Edward's world as a stage

Tudor Church Militant
April 21, 2000

Mandy Rice-Davies would, I suspect, be surprised to find herself quoted in a book on the mid-Tudor church, but here she is nevertheless, along with other quotations and allusions with a distinct 20th-century flavour. The Edwardian age is described as beginning with glasnost, and Archbishop Cranmer's policies are characterised as exemplifying the middle way. The use of such contemporary language reveals the book's origins as Diarmaid MacCulloch's four Birkbeck lectures (1998). Thorough grounding in evidence, combined with that most difficult of historical skills - Janus-like looking at the past while refusing to allow knowledge of the future to colour interpretation - has produced a work that illustrates all the best virtues of historical scholarship. These lectures explore the destruction of the medieval church and the construction of an evangelical substitute, interpreting the period in its own terms, and with an important concluding chapter on the significance of the Edwardian church establishment.

The central conceit of the book is to see the reign of Edward VI as a play. MacCulloch sets his scene by introducing the dramatis personae, then considers the heart of the drama: "Purifying the realm" (the destruction of the remains of the medieval church) and "Building the temple" (the construction of a new church to replace the old), and ends with a curtain call in the shape of a chapter on the "Afterlife of the Edwardian reformation", which looks at the response to the Reformation of Edward's half-sisters, Mary and Elizabeth, and their Stuart successors.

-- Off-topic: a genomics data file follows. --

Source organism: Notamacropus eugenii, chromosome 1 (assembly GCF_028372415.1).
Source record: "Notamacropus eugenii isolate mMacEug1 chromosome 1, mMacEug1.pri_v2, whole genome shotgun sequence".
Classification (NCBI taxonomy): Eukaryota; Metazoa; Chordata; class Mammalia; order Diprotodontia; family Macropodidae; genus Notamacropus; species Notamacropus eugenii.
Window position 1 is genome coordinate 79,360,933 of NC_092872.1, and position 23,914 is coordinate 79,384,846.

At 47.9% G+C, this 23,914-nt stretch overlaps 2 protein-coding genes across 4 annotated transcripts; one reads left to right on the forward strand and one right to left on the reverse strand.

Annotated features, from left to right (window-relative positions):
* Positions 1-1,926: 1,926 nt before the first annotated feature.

The first chapter sets the scene admirably, rehearsing the policies, both clear and confused, of Edward's father (Henry VIII) and showing how his attitude to national and international developments was an important influence on what was achievable by Edward and his advisers. The actors who played important parts in the drama of the reign are treated to substantial sketches.

Edward himself receives lengthy treatment. MacCulloch discusses his schooling and development, from a nine-year-old orphan to an assured and educated young man. He shows how Edward had his own views and that he was able to exert policy influences on his councillors. Edward's enthusiasm for the evangelical project is seen as a key factor in its progress. The overall impression given here is not far from the one contemporaries were fond of giving. MacCulloch points out that constant comparisons were made to Henry VI, and leaves us with the feeling of loss, as a man of immense promise was written out of the script far too early.